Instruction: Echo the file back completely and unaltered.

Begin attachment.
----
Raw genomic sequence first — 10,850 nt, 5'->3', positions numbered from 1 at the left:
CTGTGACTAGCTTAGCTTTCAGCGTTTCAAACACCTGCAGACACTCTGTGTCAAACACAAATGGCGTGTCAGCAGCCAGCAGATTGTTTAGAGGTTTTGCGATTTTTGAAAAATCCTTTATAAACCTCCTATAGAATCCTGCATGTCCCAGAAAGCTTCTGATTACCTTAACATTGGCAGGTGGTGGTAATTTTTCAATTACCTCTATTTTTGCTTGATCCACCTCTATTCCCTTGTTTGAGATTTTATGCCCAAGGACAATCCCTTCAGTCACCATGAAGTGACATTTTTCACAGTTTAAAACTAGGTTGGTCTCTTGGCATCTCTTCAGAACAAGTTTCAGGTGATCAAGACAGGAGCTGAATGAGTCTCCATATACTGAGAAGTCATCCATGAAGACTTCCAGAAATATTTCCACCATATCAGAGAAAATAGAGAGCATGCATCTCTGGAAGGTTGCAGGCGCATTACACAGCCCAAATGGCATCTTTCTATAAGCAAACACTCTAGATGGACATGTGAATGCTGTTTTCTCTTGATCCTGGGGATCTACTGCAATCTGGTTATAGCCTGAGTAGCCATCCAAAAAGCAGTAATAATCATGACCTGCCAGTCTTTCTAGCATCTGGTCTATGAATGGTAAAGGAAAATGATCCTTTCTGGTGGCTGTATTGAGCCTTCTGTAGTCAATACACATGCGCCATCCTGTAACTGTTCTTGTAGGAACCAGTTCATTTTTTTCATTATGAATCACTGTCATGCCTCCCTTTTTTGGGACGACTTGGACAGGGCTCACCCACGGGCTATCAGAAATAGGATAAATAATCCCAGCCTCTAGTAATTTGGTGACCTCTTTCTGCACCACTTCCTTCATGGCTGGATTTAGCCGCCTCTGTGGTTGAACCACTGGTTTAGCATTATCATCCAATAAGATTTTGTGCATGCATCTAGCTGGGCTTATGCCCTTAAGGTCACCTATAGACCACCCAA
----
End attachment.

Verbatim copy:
Raw genomic sequence first — 10,850 nt, 5'->3', positions numbered from 1 at the left:
CTGTGACTAGCTTAGCTTTCAGCGTTTCAAACACCTGCAGACACTCTGTGTCAAACACAAATGGCGTGTCAGCAGCCAGCAGATTGTTTAGAGGTTTTGCGATTTTTGAAAAATCCTTTATAAACCTCCTATAGAATCCTGCATGTCCCAGAAAGCTTCTGATTACCTTAACATTGGCAGGTGGTGGTAATTTTTCAATTACCTCTATTTTTGCTTGATCCACCTCTATTCCCTTGTTTGAGATTTTATGCCCAAGGACAATCCCTTCAGTCACCATGAAGTGACATTTTTCACAGTTTAAAACTAGGTTGGTCTCTTGGCATCTCTTCAGAACAAGTTTCAGGTGATCAAGACAGGAGCTGAATGAGTCTCCATATACTGAGAAGTCATCCATGAAGACTTCCAGAAATATTTCCACCATATCAGAGAAAATAGAGAGCATGCATCTCTGGAAGGTTGCAGGCGCATTACACAGCCCAAATGGCATCTTTCTATAAGCAAACACTCTAGATGGACATGTGAATGCTGTTTTCTCTTGATCCTGGGGATCTACTGCAATCTGGTTATAGCCTGAGTAGCCATCCAAAAAGCAGTAATAATCATGACCTGCCAGTCTTTCTAGCATCTGGTCTATGAATGGTAAAGGAAAATGATCCTTTCTGGTGGCTGTATTGAGCCTTCTGTAGTCAATACACATGCGCCATCCTGTAACTGTTCTTGTAGGAACCAGTTCATTTTTTTCATTATGAATCACTGTCATGCCTCCCTTTTTTGGGACGACTTGGACAGGGCTCACCCACGGGCTATCAGAAATAGGATAAATAATCCCAGCCTCTAGTAATTTGGTGACCTCTTTCTGCACCACTTCCTTCATGGCTGGATTTAGCCGCCTCTGTGGTTGAACCACTGGTTTAGCATTATCATCCAATAAGATTTTGTGCATGCATCTAGCTGGGCTTATGCCCTTAAGGTCACCTATAGACCACCCAA